UAEMS earns gold tier recognition, adds to growing list of awards and recognitions


The University of Arizona Emergency Medical Services team has been involved on the UA campus since 2010 and was recently awarded Gold Tier Recognition at this year’s National Collegiate Emergency Medical Services Foundation Conference. (Courtesy of James Rockow)

Kiara Adams

The University of Arizona Emergency Services team recently received Gold Tier Recognition at this year’s National Collegiate Emergency Medical Services Foundation Conference, according to a Facebook post shared by the group

According to UAEMS Deputy Chief Ryan Marmis, the National Collegiate Emergency Medical Services Foundation oversees over 250 collegiate EMS agencies.

“The Gold Tier is part of their EMS Campus Ready program,” said Marmis. “It is the highest level of emergency management preparedness that the NCEMSF awards. So we are one of four schools in the nation to be best prepared if a mass emergency occurred on campus.”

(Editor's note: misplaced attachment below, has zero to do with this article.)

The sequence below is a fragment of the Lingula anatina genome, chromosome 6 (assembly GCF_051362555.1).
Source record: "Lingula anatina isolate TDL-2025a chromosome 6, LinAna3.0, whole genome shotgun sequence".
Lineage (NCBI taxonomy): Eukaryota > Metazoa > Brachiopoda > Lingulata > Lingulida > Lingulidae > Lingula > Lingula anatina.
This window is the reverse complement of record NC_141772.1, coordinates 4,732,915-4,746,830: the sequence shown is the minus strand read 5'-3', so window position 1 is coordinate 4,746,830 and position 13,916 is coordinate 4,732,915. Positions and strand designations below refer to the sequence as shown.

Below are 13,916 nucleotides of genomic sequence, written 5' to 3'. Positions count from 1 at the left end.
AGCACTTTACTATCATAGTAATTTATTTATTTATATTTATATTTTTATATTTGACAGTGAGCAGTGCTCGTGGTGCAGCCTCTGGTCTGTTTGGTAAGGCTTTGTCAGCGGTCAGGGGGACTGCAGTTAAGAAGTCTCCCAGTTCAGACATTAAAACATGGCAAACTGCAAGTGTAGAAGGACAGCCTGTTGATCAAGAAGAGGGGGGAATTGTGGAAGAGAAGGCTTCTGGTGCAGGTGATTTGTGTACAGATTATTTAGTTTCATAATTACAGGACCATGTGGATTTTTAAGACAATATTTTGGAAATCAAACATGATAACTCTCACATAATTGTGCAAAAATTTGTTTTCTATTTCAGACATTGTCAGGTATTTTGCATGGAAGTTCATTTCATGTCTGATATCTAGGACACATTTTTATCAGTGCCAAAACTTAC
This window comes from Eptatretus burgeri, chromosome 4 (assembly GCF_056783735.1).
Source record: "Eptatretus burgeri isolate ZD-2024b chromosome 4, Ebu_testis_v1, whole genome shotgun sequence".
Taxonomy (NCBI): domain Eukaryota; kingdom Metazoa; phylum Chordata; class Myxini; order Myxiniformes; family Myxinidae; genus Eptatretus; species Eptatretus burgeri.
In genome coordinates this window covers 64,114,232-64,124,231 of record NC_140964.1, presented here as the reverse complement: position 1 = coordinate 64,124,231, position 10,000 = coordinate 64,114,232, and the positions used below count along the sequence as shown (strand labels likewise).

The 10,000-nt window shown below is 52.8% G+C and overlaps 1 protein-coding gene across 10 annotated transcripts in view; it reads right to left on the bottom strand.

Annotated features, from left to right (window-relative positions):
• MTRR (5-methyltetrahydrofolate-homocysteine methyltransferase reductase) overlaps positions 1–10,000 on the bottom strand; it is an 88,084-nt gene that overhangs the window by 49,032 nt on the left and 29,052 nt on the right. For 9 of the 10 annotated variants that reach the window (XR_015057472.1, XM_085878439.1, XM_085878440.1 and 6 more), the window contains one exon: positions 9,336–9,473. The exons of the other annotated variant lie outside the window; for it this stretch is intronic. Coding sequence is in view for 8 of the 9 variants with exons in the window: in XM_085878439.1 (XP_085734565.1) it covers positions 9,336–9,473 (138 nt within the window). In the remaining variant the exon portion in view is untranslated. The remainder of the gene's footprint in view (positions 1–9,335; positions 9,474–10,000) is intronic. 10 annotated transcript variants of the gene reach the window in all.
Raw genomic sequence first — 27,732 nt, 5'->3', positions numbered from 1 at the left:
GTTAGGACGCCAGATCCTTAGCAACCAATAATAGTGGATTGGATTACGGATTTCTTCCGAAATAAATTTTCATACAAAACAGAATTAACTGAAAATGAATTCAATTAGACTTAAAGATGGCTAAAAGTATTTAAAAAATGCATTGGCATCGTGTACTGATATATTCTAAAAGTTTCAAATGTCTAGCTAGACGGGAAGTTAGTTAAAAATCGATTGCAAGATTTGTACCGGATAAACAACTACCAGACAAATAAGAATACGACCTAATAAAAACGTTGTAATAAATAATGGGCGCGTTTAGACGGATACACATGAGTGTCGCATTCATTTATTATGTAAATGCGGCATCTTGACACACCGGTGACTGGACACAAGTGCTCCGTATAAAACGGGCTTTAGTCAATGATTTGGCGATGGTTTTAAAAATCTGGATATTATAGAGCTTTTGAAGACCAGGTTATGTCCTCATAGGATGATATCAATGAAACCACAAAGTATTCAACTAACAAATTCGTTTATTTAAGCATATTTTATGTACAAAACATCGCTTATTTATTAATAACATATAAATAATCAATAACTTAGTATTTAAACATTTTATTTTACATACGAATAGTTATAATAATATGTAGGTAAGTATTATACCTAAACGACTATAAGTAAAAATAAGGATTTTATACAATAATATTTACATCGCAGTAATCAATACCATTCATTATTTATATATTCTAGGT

Receiving this honor was a highlight in the history of UAEMS. The group has been working for the University of Arizona campus ever since its inception in 2010. With the recent win, they now have earned NCEMSF’s Striving for Excellence, Heartsafe Campus and EMS Campus Ready Gold recognitions.

Marmis recognized the importance of their newest recognition.

“We really strive to educate our members and give them the most advanced EMT opportunities that we’re able to,” Marmis said.

UAEMS is, according to its webpage, “is a 24/7/365 emergency response agency that is entirely managed, staffed and supported by University of Arizona students.” While it is housed under ASUA, UAEMS is a fully recognized emergency service by the University of Arizona, partnering with other departments such as Campus Health Services, the University of Arizona Police Department, Risk Management, Facilities Management and Banner UMC.